I’m referring to the Martin v. Boise decision by the U.S. Court of Appeals for the Ninth Circuit in response to a 2009 lawsuit by six homeless plaintiffs against the city of Boise, Idaho regarding the city’s anti-camping ordinance.

The ruling held that cities cannot enforce such ordinances if they do not have enough homeless shelter beds available for their homeless population. It did not necessarily mean a city cannot enforce any restrictions on camping on public property.

Continue reading on Ceres Courier

City pulls back on food vendor changes

in business/Food/Government

City leaders have retreated on a proposed ordinance change affecting mobile food vendors as a new one is crafted. On Monday the council cancelled a proposed ordinance change as a committee looking into lifting restrictions is backing away from the idea of unlimited numbers of vendors.

Earlier this year the council signaled it wants to lift the current limit of 10 mobile food vendors with no cap.

Continue reading on Ceres Courier

Congressman Josh Harder Delivers Over $1.6 Million for Stanislaus State in Turlock to Expand its Social Work Education Program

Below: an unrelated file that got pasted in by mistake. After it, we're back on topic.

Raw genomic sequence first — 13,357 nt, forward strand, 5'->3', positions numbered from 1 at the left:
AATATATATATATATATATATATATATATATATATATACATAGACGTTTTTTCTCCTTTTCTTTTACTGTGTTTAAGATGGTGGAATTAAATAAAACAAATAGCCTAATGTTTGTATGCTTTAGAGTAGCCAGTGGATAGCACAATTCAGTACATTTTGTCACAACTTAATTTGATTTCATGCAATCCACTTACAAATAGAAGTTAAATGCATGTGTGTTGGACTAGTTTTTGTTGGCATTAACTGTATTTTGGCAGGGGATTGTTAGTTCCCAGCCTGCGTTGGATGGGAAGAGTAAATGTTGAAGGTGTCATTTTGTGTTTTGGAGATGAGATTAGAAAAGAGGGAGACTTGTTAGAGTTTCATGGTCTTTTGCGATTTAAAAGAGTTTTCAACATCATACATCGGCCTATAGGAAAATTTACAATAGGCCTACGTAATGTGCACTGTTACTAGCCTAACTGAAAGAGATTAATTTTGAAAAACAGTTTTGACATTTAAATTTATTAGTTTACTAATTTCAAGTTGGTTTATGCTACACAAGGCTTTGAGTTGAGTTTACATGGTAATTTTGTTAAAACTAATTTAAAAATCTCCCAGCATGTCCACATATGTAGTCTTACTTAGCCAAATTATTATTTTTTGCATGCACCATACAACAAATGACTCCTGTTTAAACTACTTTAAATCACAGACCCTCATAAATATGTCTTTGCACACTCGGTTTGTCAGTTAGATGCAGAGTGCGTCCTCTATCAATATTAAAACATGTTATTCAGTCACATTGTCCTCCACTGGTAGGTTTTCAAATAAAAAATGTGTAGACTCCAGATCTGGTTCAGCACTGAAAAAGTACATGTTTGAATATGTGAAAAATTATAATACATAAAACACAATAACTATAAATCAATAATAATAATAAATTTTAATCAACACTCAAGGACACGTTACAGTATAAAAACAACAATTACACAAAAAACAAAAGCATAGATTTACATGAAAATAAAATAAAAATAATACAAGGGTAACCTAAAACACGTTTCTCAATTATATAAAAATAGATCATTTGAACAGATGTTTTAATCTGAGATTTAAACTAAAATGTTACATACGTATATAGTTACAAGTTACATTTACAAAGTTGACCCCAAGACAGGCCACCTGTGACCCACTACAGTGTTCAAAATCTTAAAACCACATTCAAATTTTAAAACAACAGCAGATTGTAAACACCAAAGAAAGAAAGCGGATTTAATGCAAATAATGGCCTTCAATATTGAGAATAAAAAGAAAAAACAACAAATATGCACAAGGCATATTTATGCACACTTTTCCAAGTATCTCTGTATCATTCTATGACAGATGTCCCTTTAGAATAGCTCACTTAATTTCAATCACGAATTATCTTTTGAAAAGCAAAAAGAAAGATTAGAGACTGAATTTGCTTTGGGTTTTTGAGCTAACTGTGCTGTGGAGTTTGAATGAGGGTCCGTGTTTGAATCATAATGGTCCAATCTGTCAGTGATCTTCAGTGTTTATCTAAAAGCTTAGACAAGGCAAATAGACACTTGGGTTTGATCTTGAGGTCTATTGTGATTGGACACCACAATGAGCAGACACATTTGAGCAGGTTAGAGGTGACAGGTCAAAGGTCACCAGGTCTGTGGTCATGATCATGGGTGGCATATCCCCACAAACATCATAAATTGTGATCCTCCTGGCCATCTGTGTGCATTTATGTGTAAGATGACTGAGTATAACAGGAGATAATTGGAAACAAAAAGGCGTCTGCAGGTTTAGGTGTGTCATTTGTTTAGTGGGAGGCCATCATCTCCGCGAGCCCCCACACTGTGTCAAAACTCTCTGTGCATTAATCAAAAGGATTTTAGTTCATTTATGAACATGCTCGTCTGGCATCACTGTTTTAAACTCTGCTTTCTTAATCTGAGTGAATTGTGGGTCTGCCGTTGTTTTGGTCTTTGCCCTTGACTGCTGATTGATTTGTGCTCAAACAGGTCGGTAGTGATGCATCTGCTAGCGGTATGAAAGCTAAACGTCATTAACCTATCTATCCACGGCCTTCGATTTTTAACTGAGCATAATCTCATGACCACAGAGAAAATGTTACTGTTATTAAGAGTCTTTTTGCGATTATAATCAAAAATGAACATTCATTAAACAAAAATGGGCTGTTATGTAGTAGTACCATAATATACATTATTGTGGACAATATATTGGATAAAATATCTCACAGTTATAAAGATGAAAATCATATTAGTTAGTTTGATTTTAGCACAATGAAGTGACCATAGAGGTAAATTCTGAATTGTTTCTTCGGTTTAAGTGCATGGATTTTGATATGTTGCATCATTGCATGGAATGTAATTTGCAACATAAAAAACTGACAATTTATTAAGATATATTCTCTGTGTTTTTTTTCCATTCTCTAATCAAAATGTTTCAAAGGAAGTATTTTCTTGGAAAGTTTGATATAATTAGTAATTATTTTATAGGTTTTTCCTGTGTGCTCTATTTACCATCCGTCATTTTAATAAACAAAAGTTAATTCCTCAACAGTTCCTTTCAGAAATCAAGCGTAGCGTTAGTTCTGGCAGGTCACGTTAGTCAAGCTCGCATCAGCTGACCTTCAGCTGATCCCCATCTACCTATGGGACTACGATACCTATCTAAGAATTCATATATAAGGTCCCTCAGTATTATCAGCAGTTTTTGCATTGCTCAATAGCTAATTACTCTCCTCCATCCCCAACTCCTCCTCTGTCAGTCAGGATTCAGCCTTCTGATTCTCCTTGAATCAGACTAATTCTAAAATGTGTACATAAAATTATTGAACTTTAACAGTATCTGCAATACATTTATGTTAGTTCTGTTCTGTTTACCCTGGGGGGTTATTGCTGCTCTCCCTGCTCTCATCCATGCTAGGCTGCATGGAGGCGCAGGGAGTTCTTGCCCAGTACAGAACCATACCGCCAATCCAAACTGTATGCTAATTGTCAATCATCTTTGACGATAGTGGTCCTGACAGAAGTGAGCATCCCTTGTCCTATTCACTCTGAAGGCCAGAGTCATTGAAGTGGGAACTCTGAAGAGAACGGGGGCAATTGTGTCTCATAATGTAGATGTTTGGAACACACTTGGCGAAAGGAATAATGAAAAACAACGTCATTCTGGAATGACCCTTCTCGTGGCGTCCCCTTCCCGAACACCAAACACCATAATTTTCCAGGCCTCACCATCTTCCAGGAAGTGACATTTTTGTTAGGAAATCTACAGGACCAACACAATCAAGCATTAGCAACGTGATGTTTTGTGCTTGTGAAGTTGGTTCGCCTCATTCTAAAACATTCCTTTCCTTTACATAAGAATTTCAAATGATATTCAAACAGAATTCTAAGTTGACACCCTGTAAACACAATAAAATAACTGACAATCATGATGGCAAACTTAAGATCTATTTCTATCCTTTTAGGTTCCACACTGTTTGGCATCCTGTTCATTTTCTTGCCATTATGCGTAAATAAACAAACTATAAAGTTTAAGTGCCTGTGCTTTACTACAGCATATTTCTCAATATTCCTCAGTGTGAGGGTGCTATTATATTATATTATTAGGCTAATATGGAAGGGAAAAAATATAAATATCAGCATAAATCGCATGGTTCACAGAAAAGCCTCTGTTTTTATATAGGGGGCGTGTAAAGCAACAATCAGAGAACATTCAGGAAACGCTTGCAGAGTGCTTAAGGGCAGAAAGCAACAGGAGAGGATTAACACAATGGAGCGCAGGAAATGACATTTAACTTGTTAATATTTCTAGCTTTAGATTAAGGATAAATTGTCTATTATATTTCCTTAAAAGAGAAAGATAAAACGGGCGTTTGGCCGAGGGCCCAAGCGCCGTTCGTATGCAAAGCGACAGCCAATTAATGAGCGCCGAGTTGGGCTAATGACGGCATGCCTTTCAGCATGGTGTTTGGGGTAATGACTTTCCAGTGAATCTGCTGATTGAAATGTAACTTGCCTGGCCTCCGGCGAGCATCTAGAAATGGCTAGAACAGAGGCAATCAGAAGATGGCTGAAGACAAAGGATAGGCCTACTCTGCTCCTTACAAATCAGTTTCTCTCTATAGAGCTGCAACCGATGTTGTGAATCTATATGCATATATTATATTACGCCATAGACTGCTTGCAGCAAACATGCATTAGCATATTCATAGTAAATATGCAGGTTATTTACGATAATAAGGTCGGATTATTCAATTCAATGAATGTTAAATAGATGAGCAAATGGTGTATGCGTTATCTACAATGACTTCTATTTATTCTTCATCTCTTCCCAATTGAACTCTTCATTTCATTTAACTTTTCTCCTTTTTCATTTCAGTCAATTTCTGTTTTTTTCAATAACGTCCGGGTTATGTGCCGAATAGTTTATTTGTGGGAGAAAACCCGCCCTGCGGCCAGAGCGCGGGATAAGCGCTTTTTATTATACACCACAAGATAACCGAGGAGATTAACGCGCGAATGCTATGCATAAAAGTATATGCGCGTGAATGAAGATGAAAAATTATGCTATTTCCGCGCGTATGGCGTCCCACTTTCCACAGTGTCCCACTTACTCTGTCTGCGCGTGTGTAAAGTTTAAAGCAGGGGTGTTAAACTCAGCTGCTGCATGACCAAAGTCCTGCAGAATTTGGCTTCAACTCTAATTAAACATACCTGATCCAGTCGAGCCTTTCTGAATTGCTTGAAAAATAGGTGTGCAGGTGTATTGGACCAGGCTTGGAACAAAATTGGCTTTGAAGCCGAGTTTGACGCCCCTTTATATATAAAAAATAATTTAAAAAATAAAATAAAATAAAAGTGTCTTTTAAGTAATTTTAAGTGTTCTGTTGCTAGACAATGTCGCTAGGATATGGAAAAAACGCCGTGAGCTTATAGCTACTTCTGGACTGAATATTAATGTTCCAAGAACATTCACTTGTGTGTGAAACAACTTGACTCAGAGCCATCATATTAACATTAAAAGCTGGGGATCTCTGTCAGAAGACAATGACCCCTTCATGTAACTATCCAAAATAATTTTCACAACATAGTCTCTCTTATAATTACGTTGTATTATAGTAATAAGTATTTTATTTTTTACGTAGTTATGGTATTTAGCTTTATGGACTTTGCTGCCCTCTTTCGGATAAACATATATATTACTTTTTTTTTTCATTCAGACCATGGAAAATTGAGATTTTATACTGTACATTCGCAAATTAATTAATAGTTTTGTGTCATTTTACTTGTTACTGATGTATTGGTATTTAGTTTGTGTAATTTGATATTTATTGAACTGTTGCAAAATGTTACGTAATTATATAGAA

in Community/Government/News

Last Friday, Representative Josh Harder (CA-9), a member of the powerful House Appropriations Committee, announced he secured over $1.6 million to expand Stanislaus State’s social work education program. This funding will address critical shortages of mental health providers by increasing the number of students in Stanislaus State’s social work program. Specifically, the funding will increase the number of supervising social workers in area facilities as well as provide student stipends and paid internships. Stan State’s Master of Social Work program operates at both the Turlock and Stockton campuses.

Continue reading on Sierra Sun Times

Turlock might cancel plan for 50 apartments made from shipping containers. Here’s why

in Community/Government/News

Turlock might rescind a controversial plan for 50 apartments made from shipping containers on the west side of town.

The City Council voted 3-2 in April for this approach to helping homeless people. It could reverse the action Tuesday evening due to the terms of the $9.95 million state grant sought for the project.

Continue reading on Modesto Bee

Mixed reactions from food vendor policy changes

in business/Government/News

The City Council voted on Monday evening to remove the limit of 10 mobile food vendors in Ceres but the action does not sit well with established restaurant owners and at least two councilmen who cast no votes.

For decades the city didn’t allow taco trucks and other types of mobile food vendors to do business in Ceres. In 2018 the council gave vendors a trial run and since then the numbers of persons wanting to sell food from trucks and trailers have exceeded the limit, said Christopher Hoem, director of Community Development for the city of Ceres. 

Continue reading on Ceres Courier